As designers we are often required to provide data in a schedule format. This is either provided directly on a layout sheet as a PDF, as an excel output or as a model for schedules to be setup and utilised in external tools. I believe this final workflow will become more and more common place as BIM evolves.
Schedules act as a way to set out data for others to use for their needs but schedules also offer a methodology for model authors to produce and check data. Even where we are only required to provide a model, and not export a schedule, we still need to produce schedules to ensure our models contain the right information.
Schedules provide valuable information to various parties involved in a project. Some examples:
- Clients can have schedules to setout the Spaces within their building allowing them to check it contains all the Spaces they need for their operation including the likely occupancy or to optimise their usage
- Main contractors can use schedules to order products from sub-contractors
- Sub-contactors can use schedules to provide a cost to main contractors to win a tender
- Cost consultants can use schedules to price the quantities that are provided thereby providing a more reliable cost estimate
These are just a few examples of the benefits of schedules. Of course all of this relies on information being reliable and we will look in another post about how reliability can be checked.
Whilst in previous posts we have looked at some of the benefits of 3D modelling, the benefit of the data is far greater to more people in the process.
All of the data extracted in the schedules below is the same data discussed in our previous post entitled LEGO Architecture meets BIM – Part 06: An OPEN BIM data structure.
Data from the model can be scheduled with as many or as few columns of data as the creator or recipient requires.
Image: Data from the model can be filtered and selected as required [Click to enlarge]
Whilst what can be scheduled is almost limitless it is important that the various parties involved in a project clearly setout their data requirements. Setting these requirements out clearly at the beginning of the process will provide better data to its recipients.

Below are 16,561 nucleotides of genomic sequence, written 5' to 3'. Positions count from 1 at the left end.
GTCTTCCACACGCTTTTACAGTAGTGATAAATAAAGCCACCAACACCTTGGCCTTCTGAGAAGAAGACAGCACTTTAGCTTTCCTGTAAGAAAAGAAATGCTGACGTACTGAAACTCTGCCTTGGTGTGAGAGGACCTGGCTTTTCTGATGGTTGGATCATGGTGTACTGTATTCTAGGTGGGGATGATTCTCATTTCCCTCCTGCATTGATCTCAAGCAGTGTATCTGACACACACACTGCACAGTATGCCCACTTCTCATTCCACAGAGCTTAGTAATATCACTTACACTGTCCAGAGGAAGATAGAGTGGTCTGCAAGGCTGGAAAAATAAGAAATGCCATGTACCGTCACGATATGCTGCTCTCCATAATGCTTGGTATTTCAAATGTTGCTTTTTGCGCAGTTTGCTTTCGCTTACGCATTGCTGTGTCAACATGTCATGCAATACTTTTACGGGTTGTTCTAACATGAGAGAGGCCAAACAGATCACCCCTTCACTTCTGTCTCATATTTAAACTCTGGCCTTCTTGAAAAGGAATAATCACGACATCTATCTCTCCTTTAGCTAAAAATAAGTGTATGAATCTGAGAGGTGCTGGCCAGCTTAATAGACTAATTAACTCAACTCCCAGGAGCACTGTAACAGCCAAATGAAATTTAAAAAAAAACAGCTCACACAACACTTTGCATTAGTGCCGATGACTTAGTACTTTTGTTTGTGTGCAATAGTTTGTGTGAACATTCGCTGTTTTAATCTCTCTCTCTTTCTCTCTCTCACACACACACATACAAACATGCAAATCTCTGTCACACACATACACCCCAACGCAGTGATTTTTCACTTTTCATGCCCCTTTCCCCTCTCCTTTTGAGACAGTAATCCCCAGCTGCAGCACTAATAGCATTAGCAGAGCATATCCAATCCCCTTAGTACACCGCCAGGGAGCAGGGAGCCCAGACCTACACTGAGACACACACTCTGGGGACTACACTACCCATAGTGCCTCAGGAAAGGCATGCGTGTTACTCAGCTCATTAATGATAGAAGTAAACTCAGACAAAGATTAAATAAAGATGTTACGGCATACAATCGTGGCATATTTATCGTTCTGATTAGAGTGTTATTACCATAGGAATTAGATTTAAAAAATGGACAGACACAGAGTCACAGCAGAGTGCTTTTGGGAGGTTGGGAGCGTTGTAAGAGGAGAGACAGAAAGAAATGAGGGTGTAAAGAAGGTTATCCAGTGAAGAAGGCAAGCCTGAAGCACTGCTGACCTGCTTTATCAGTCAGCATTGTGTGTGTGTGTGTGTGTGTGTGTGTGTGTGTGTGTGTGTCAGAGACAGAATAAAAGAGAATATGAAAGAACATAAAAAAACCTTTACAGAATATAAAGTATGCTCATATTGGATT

We should also not forget that a Schedule is a representation of data in the model and a common mistake by users is simply to switch off schedule fields when they don’t require a data field to be displayed on their schedule output. However users should think differently, the schedule is the connection to ensuring the model is correct and the schedule is merely a way of demonstrating this in a ‘traditional’ output.
Below are some examples of the data that can be scheduled for Spaces and Components.
Note: Theoretically any data in an authored model should be able to be scheduled. However our chosen authoring tool, Graphisoft ARCHICAD can not currently schedule Contact, Project, Site, Building and System data. Also Type, Floor and Zone data is limited in which data can currently be scheduled.
Image: Schedule of LEGO Type data organised by Type Name (partial) shown in GRAPHISOFT ARCHICAD 20 [Click to enlarge]
Image: Schedule of LEGO Component data organised by Design ID (partial) shown in GRAPHISOFT ARCHICAD 20 [Click to enlarge]
Image: Schedule of LEGO Components organised by Layer (partial) shown in GRAPHISOFT ARCHICAD 20 [Click to enlarge]
Image: COBie LEGO Component schedule (excluding CreatedBy, CreatedOn and ExtSystem) (partial) shown in GRAPHISOFT ARCHICAD 20 [Click to enlarge]
Note: Some of the schedule headings above have been amended to match COBie. The exported data however does matches the requirements for IFC export to produce a valid COBie file.
Image: Schedule of LEGO Components by Exact Colour to review number of each colour within model as well as total shown in GRAPHISOFT ARCHICAD 20 [Click to enlarge]
Image: Schedule of LEGO model objects including object images (partial) shown in GRAPHISOFT ARCHICAD 20 [Click to enlarge]
Image: Schedule of Systems shown in GRAPHISOFT ARCHICAD 20 [Click to enlarge]
Image: Schedule of LEGO Components by System (partial) shown in GRAPHISOFT ARCHICAD 20 [Click to enlarge]
Schedules can also be placed directly on layout sheets for issue to others (see below).
Image: Objects – Sheet 1 showing LEGO objects extracted from the model placed on a layout sheet in ARCHICAD 20 [Click to enlarge]
Image: Objects – Sheet 2 showing LEGO objects extracted from the model placed on a layout sheet in ARCHICAD 20 [Click to enlarge]
Schedules don’t have to just schedule things in the model but for example we can also schedule the layout sheets within a model file. In the example below are a list of items forming the basis for a Task Information Delivery Plan (TIDP).
Image: Task Information Delivery Plan (TIDP) schedule (partial) for the LEGO Architecture meets BIM project in ARCHICAD 20 [Click to enlarge]
The key benefit of a BIM approach is that the data on the schedules are linked directly to the elements and other items in the model. So for example, where a dimension is provided in a schedule this will be controlled by the geometry of the model. Equally the geometry in the model can be controlled directly from schedules. This integrated approach reduces the opportunity for error compared to creating schedules with a traditional standalone methodology. Again this just another example demonstrating why a BIM approach is a more far logical approach to previous methods.
Rob Jackson, Associate Director, Bond Bryan Digital
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